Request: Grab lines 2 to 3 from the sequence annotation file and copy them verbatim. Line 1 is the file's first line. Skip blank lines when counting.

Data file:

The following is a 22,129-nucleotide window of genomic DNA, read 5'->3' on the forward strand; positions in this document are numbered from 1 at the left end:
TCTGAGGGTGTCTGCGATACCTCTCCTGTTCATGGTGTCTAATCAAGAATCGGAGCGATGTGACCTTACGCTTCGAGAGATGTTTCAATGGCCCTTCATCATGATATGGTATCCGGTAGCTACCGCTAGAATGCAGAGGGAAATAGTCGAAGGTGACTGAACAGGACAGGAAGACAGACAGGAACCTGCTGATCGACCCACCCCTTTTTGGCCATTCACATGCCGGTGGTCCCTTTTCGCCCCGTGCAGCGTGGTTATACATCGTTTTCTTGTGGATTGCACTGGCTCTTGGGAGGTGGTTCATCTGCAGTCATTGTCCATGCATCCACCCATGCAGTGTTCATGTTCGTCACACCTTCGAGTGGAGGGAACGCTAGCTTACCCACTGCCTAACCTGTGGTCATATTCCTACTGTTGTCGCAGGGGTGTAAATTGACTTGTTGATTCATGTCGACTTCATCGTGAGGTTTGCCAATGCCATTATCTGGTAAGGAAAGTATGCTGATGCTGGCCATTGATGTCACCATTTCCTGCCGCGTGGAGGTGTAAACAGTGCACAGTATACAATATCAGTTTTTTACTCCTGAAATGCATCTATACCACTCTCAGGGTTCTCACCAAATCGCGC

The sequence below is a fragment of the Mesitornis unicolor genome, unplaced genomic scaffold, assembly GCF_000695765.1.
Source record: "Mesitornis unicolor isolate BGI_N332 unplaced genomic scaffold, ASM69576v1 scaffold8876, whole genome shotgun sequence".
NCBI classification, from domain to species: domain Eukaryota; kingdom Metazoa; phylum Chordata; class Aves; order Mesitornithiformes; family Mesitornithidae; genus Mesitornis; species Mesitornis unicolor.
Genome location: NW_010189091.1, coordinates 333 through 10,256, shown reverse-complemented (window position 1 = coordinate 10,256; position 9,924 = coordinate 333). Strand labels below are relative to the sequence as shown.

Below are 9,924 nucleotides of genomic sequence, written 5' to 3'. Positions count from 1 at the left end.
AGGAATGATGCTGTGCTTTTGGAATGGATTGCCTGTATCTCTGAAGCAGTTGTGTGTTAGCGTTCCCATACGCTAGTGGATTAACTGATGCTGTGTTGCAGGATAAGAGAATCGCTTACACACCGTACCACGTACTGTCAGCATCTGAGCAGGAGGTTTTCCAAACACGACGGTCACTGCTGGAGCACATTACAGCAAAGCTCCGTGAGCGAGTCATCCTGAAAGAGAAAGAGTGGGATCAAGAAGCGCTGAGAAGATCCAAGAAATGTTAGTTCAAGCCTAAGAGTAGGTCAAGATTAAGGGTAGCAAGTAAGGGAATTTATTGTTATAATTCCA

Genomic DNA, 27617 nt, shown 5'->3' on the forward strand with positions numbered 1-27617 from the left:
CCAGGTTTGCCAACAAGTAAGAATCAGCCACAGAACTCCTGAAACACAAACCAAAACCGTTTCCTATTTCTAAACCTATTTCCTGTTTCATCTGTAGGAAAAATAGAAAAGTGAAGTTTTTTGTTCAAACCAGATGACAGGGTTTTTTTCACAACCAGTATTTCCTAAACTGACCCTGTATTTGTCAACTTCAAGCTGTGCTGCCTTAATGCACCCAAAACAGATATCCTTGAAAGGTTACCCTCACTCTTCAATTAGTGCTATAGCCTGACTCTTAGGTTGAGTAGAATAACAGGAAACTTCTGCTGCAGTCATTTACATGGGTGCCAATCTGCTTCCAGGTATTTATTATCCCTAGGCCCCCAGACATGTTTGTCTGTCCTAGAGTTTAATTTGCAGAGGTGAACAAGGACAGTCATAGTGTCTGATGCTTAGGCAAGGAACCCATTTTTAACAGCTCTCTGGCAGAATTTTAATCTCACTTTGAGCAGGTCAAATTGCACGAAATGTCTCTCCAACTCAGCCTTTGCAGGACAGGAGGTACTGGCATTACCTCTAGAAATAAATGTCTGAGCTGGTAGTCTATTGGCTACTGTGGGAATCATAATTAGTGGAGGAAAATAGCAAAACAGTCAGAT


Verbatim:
TCTGAGGGTGTCTGCGATACCTCTCCTGTTCATGGTGTCTAATCAAGAATCGGAGCGATGTGACCTTACGCTTCGAGAGATGTTTCAATGGCCCTTCATCATGATATGGTATCCGGTAGCTACCGCTAGAATGCAGAGGGAAATAGTCGAAGGTGACTGAACAGGACAGGAAGACAGACAGGAACCTGCTGATCGACCCACCCCTTTTTGGCCATTCACATGCCGGTGGTCCCTTTTCGCCCCGTGCAGCGTGGTTATACATCGTTTTCTTGTGGATTGCACTGGCTCTTGGGAGGTGGTTCATCTGCAGTCATTGTCCATGCATCCACCCATGCAGTGTTCATGTTCGTCACACCTTCGAGTGGAGGGAACGCTAGCTTACCCACTGCCTAACCTGTGGTCATATTCCTACTGTTGTCGCAGGGGTGTAAATTGACTTGTTGATTCATGTCGACTTCATCGTGAGGTTTGCCAATGCCATTATCTGGTAAGGAAAGTATGCTGATGCTGGCCATTGATGTCACCATTTCCTGCCGCGTGGAGGTGTAAACAGTGCACAGTATACAATATCAGTTTTTTACTCCTGAAATGCATCTATACCACTCTCAGGGTTCTCACCAAATCGCGC

The sequence below is a fragment of the Mesitornis unicolor genome, unplaced genomic scaffold, assembly GCF_000695765.1.